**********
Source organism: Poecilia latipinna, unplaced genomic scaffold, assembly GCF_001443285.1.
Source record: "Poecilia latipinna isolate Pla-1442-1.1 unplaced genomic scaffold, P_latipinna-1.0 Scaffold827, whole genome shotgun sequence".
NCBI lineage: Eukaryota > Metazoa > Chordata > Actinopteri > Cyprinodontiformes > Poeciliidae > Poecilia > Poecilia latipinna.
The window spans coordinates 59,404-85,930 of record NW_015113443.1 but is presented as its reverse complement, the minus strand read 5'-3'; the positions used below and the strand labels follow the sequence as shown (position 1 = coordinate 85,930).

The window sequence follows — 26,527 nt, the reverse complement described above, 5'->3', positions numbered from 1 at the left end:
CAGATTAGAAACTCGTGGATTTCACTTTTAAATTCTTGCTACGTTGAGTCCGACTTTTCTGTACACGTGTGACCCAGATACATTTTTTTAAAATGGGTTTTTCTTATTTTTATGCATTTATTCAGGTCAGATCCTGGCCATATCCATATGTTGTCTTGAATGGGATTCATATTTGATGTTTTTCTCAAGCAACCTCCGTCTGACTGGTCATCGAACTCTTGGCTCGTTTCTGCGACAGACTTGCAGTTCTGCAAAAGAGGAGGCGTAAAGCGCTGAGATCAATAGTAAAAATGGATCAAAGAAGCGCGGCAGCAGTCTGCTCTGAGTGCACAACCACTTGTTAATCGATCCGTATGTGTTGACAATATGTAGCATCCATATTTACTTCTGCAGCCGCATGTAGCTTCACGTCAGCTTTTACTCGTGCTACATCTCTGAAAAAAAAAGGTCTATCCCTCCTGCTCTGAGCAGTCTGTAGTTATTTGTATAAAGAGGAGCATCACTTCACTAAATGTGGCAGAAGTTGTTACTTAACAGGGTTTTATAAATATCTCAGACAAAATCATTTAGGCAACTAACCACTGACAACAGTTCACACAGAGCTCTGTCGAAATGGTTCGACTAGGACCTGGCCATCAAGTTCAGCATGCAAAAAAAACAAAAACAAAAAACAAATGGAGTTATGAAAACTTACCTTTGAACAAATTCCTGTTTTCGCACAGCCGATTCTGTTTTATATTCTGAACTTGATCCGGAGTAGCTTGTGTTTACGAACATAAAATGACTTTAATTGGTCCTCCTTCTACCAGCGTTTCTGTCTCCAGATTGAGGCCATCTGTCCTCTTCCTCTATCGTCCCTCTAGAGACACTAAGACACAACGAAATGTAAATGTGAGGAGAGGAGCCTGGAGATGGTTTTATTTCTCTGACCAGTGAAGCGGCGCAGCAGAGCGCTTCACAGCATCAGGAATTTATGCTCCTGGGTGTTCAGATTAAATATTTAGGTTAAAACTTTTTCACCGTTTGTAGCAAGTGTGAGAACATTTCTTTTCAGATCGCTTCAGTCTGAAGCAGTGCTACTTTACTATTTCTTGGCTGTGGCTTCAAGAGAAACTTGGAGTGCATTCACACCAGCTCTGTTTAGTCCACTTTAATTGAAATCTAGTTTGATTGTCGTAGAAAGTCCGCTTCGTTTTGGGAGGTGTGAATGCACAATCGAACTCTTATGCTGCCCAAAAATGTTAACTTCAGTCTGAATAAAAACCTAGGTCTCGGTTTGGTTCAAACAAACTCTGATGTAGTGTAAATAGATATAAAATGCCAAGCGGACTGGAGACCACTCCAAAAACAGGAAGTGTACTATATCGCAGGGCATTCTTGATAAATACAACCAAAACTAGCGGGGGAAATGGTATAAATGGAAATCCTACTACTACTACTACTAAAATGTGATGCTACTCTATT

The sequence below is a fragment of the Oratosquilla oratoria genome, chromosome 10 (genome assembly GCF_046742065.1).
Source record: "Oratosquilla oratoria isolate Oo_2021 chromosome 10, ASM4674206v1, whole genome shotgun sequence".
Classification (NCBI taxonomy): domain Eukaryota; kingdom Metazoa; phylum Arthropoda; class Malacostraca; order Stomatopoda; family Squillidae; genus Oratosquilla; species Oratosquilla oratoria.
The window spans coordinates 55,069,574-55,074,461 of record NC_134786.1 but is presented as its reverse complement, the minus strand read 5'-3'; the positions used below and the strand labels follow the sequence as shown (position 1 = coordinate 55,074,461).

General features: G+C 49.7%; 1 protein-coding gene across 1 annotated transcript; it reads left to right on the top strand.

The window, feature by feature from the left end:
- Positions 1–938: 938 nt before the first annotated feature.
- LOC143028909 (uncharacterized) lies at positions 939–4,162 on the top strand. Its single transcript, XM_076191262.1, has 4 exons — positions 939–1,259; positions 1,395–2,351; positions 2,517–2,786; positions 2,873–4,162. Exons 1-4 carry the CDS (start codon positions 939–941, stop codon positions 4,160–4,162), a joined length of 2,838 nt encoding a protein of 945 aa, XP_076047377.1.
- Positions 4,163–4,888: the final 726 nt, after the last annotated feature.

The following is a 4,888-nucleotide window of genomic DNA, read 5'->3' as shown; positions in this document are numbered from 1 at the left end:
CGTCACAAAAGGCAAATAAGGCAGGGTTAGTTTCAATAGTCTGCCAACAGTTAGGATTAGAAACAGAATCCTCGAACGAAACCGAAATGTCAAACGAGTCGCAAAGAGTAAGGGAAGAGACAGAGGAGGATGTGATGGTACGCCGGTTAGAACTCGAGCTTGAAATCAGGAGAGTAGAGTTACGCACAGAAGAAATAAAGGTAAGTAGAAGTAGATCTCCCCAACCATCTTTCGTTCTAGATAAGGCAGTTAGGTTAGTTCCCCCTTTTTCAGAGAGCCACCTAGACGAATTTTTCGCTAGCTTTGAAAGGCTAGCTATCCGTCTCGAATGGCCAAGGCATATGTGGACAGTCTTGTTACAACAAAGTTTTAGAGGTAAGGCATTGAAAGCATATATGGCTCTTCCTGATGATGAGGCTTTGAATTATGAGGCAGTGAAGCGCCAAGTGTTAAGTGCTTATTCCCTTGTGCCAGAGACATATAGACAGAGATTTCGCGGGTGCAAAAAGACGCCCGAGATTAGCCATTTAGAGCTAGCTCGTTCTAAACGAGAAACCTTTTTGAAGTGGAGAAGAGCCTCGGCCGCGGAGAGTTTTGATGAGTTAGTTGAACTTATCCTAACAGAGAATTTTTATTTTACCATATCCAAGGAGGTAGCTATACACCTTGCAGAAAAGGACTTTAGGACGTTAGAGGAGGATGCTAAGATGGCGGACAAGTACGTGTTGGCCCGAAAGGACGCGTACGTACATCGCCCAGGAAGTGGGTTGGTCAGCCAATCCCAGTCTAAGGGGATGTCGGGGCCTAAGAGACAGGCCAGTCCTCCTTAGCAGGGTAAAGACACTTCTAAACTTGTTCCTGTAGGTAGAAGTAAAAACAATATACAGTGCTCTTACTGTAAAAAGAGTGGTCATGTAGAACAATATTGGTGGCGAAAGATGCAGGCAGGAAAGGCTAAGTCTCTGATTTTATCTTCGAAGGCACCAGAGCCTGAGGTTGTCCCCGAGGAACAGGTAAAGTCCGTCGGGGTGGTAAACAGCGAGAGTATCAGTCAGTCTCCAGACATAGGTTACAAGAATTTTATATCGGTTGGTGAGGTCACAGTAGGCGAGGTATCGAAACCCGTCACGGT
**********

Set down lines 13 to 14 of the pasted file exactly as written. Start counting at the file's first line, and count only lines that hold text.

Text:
- Positions 1–938: 938 nt before the first annotated feature.
- LOC143028909 (uncharacterized) lies at positions 939–4,162 on the top strand. Its single transcript, XM_076191262.1, has 4 exons — positions 939–1,259; positions 1,395–2,351; positions 2,517–2,786; positions 2,873–4,162. Exons 1-4 carry the CDS (start codon positions 939–941, stop codon positions 4,160–4,162), a joined length of 2,838 nt encoding a protein of 945 aa, XP_076047377.1.